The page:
Since the days of Cousteau, most recreational scuba divers have used: a mask to enable them to see underwater; a tank containing compressed air (regular filtered air, not oxygen); a scuba regulator, which provides air at the appropriate pressure needed at different depths; fins to swim efficiently in the water; exposure protection (wet suit) to keep them protected and warm; a dive knife to be used as a tool – not a weapon; a depth gage and timing device (both of which are now available in underwater computers); and a compass for navigation.

Added to this are a buoyancy control device (BCD) to help divers float at the surface or to maintain neutral buoyancy underwater (like a fish), and lead weight to help counteract the buoyancy characteristics of their bodies and wet suits.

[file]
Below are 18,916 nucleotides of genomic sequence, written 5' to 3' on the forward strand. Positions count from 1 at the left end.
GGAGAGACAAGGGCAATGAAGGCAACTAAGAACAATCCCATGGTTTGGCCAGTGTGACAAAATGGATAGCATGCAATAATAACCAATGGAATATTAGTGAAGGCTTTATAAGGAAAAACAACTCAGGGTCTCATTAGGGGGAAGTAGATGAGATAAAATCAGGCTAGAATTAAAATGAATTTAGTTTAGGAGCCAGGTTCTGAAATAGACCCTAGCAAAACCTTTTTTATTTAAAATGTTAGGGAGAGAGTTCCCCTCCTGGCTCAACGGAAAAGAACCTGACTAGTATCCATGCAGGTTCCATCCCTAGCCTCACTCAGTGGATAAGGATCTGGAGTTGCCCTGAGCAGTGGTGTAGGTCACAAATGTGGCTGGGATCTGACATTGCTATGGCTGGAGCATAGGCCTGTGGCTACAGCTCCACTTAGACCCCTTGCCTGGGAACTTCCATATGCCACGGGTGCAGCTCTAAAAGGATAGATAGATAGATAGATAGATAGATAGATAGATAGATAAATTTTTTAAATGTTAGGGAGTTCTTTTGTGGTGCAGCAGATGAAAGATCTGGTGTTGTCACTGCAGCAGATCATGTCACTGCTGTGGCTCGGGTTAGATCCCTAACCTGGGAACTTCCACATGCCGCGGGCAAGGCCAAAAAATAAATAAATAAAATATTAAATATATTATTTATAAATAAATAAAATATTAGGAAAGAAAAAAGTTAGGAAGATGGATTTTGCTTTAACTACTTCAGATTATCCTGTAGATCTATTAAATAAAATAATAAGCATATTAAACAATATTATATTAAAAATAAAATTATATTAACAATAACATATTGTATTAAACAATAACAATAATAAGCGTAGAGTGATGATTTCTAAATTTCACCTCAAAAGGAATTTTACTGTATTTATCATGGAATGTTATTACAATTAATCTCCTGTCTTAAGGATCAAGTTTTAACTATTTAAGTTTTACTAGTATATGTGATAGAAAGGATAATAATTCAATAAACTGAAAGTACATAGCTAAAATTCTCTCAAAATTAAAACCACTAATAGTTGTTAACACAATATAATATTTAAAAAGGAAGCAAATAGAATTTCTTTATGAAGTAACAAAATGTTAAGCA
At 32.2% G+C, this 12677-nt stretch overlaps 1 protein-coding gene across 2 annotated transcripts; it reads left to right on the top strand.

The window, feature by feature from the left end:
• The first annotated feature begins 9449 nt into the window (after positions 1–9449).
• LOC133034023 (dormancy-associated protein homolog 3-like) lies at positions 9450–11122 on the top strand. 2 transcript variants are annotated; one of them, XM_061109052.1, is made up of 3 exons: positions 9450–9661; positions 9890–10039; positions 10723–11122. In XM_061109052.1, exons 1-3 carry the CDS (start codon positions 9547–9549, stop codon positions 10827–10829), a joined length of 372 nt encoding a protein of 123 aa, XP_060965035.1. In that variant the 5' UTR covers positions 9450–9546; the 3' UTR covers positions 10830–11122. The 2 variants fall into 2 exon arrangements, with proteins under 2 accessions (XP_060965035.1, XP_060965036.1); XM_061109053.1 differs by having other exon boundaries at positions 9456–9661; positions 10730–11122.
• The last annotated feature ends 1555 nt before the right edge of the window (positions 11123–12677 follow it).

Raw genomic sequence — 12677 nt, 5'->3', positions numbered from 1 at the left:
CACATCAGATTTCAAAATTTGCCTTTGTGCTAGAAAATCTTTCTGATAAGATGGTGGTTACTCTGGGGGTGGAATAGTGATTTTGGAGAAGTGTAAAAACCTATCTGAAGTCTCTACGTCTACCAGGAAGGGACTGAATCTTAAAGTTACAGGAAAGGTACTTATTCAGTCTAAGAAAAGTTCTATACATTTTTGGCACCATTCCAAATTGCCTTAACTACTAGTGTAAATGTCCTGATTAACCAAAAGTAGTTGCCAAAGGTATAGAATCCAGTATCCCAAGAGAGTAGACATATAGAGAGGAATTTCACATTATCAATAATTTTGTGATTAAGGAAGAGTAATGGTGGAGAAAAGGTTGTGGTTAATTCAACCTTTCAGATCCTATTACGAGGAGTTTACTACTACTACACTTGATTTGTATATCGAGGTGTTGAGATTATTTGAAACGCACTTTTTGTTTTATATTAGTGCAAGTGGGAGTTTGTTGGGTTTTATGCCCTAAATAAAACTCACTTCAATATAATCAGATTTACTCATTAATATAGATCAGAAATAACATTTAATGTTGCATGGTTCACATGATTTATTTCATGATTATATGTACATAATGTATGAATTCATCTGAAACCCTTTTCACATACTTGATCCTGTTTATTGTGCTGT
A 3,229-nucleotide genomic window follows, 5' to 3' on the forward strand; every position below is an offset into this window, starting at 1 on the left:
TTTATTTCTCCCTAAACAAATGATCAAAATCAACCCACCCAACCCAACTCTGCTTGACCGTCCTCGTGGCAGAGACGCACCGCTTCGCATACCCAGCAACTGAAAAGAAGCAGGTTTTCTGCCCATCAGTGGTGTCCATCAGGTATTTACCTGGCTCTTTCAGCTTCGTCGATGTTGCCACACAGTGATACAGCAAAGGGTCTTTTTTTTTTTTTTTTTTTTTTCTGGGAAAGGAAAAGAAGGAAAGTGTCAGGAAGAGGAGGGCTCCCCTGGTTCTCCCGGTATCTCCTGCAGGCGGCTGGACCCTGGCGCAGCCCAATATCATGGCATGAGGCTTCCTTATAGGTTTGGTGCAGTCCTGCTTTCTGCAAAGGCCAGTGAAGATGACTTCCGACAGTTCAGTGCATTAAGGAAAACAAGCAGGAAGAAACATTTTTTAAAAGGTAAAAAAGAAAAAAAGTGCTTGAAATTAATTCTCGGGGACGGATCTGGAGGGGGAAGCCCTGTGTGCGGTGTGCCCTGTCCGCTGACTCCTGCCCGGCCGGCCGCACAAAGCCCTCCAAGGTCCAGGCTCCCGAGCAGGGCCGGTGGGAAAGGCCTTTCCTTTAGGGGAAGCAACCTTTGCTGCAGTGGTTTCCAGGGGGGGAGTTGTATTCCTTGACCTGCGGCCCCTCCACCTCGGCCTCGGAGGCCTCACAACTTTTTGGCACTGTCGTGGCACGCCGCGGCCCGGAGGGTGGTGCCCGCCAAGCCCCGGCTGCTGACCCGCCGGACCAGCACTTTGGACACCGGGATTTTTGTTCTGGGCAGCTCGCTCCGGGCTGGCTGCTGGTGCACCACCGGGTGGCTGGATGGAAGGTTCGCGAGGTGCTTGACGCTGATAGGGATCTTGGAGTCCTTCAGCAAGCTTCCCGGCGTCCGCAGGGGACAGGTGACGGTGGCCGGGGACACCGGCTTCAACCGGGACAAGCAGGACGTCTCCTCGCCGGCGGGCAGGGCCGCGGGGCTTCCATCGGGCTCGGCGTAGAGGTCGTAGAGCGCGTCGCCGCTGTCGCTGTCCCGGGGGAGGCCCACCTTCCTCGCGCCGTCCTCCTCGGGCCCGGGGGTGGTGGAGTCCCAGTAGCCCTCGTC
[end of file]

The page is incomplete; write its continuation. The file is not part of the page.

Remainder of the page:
As Bob Dylan sang in 1964, “The Times They Are A-changin‘.”

With decreases in cost and difficulty of operation, rebreathers, once the realm of military and highly-trained specialty technical divers, are becoming increasingly popular with recreational divers.

A major benefit of a rebreather is longer dives, because a portion of the gas supply is reused, than when using open circuit scuba tanks.

Rebreathers are great for photography because they don’t frighten fish with exhaust sounds. And, they deliver warm, moist breathing gas and a more optimum gas mixture for divers on extended and deeper dives.

There are three basic types of rebreathers: oxygen rebreather, semi-closed rebreather, and closed-circuit rebreather (CCR). Some experts and manufactures differentiate the types into two or four. Halcyon, a dive equipment manufacture, lists oxygen, active addition, semi-closed passive addition and fully closed. ( http://www.halcyon.net/en/gear-up/rebreathers/rebreather-types)

The difference in the method rebreathers operate is the manner in which they add gas to the breathing loop, and control the concentration of oxygen in the breathing gas.